Related Artists:
Barend Cornelis Koekkoek
1803-1862 Dutch Barend Cornelis Koekkoek Gallery Koekkoek??s own paintings reveal a careful study and synthesis of Dutch seventeenth century painters. His art is firmly rooted in the great Dutch romantic tradition established by the seventeenth-century masters: Hobbema, Cuyp, Ruisdael and Wynants. The golden light and the inclusion of travellers in his work suggests Koekkoek also admired the Dutch Italianate painters of the seventeenth century, collectively known as the Bamboccianti, especially Pieter van Laer and Jan Both. Koekkoek imagined his pictures as the result of an ideal combination of observation and artifice. He studied art and nature with equal acuity, creating beautiful landscape paintings that celebrated the greatness of Creation. ??Koekkoek's work impresses the spectator by its power, by the firm and correct construction of the trees, by the broad, natural growth of the leaves and boughs, [and] by the careful and elaborate reproduction of the wooded landscape?? (G. H. Marius, Dutch Painters of the Nineteenth Century, Woodbridge, 1973, p. 89). Up to this day, Willem Koekkoek's work is very much favoured for the lively composition and the mood of nostalgia, in which the Dutch Golden Age seems to linger on. Just as he was during his own lifetime, Koekkoek is widely regarded as the most accomplished landscape painter of Dutch romanticism, against whose scrupulously refined paintings the work his contemporaries is measured.
Theodore Robinson
1852-1896 Theodore Robinson (July 3, 1852 ?C April 2, 1896) was an American painter best known for his impressionist landscapes. He was one of the first American artists to take up impressionism in the late 1880s, visiting Giverny and developing a close friendship with Claude Monet. Several of his works are considered masterpieces of American Impressionism. In 1884 Robinson returned to France where he would live for the next eight years, visiting America only occasionally. Robinson gravitated to Giverny, which had become a center of French impressionist art under the influence of Claude Monet. La Debacle, 1892, collection: Scripps College, Claremont, CaliforniaHistorians are unclear when Robinson met Monet, but by 1888 their friendship was enough for Robinson to move in next door to the famous impressionist. Robinson's art shifted to a more traditional impressionistic manner during this time, likely due to Monet's influence. While a number of American artists had gathered at Giverny, none were as close to Monet as Robinson. Monet offered advice to Robinson, and he likewise solicited Robinson for opinions on Monet's own works in progress. At Giverny, Robinson painted what art historians regard as some of his finest works. These depicted the surrounding countryside in different weather, in the plein air tradition, sometimes with women shown in leisurely poses. An example of his mature work during this period is La Debacle (1892) in the collection of Scripps College, Claremont California.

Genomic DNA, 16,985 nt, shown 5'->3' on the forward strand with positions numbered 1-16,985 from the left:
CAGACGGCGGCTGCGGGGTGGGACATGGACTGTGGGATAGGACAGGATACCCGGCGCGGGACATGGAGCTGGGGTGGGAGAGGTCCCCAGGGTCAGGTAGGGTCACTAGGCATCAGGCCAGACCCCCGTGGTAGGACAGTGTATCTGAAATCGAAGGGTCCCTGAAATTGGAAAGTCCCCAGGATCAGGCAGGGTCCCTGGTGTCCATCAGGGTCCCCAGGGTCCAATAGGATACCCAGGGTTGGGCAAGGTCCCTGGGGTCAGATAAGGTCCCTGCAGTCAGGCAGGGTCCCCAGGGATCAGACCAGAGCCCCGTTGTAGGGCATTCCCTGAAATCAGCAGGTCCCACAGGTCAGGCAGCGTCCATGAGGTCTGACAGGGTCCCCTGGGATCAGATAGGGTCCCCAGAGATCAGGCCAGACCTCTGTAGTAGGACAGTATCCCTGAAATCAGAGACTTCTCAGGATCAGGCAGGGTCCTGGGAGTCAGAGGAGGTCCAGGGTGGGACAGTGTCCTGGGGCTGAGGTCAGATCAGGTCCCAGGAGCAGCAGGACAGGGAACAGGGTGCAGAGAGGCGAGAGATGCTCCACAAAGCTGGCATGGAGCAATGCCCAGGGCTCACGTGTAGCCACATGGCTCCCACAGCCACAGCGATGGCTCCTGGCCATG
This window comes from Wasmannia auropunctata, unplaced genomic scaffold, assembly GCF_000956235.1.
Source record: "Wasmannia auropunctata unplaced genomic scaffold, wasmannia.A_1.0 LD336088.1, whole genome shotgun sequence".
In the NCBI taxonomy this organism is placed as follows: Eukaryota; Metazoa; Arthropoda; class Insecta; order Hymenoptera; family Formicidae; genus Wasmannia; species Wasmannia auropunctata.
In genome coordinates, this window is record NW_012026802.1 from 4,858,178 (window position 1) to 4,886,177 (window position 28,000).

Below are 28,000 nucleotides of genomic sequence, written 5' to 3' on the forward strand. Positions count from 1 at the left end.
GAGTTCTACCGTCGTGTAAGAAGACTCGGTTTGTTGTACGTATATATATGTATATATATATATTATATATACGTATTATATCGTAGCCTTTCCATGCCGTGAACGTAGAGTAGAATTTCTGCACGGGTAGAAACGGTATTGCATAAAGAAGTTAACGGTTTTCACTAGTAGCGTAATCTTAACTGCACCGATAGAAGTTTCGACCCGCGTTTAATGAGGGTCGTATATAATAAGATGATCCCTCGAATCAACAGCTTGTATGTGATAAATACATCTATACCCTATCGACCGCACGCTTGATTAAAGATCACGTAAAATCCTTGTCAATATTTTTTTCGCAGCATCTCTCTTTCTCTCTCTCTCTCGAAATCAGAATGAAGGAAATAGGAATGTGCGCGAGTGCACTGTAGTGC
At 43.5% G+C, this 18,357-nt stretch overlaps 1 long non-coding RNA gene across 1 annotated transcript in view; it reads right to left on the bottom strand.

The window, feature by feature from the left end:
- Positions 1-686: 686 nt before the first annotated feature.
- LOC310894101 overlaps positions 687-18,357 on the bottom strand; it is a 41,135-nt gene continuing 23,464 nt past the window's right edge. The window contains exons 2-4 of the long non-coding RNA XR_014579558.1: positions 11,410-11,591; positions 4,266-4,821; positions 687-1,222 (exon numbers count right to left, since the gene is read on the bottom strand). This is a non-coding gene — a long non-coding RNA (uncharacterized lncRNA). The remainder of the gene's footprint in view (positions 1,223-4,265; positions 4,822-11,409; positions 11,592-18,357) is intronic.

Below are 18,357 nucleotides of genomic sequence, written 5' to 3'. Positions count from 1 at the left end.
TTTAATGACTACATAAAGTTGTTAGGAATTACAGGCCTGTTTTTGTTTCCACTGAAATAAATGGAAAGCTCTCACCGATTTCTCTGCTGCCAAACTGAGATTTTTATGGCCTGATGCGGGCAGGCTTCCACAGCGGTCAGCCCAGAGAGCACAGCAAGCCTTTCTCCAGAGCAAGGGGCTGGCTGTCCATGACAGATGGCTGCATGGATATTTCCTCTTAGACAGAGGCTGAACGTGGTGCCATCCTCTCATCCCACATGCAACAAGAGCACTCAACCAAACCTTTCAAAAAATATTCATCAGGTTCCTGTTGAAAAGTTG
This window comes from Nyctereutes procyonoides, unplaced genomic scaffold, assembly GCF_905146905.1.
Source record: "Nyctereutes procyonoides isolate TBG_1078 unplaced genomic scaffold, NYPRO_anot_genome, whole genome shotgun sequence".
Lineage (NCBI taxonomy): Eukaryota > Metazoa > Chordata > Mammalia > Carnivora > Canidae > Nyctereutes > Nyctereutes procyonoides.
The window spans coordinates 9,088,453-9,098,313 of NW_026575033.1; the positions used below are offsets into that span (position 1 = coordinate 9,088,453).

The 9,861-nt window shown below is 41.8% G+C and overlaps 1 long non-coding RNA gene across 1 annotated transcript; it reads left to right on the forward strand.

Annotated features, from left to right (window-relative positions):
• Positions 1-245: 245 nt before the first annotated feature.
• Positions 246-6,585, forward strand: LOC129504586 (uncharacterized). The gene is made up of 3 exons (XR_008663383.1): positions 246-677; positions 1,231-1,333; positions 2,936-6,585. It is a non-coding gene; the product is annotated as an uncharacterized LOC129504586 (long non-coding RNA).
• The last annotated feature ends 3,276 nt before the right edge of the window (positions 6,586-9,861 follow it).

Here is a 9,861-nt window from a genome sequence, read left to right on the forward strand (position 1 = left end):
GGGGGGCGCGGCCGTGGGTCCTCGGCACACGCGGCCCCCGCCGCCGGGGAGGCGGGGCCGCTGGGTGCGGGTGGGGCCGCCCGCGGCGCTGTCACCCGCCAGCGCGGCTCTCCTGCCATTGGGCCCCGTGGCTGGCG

Carl Joseph Begas
Carl Joseph Begas (September 30, 1794 - November 24, 1854), was a German historical painter born at Heinsberg near Aachen. His father, a retired judge, destined him for the legal profession, but the boy's tastes pointed definitely in another direction. Even at school he was remarked for his wonderful skill in drawing and painting, and in 1812 he was permitted to visit Paris in order to perfect himself in his art. He studied for eighteen months in the atelier of Antoine Jean Gros then began to work independently. In 1814 his copy of The Madonna della Sedia was bought by the king of Prussia, who was attracted by the young artist and did much to advance him. He was engaged to paint several large Biblical pictures, and in 1825, after his return from Italy, continued to produce paintings which were placed in the churches of Berlin and Potsdam. Some of these were historical pieces, but the majority were representations of Scriptural incidents. Begas was also celebrated as a portrait-painter, and supplied to the royal gallery a long series of portraits of eminent Prussian men of letters. At his death he held the post of court painter at Berlin.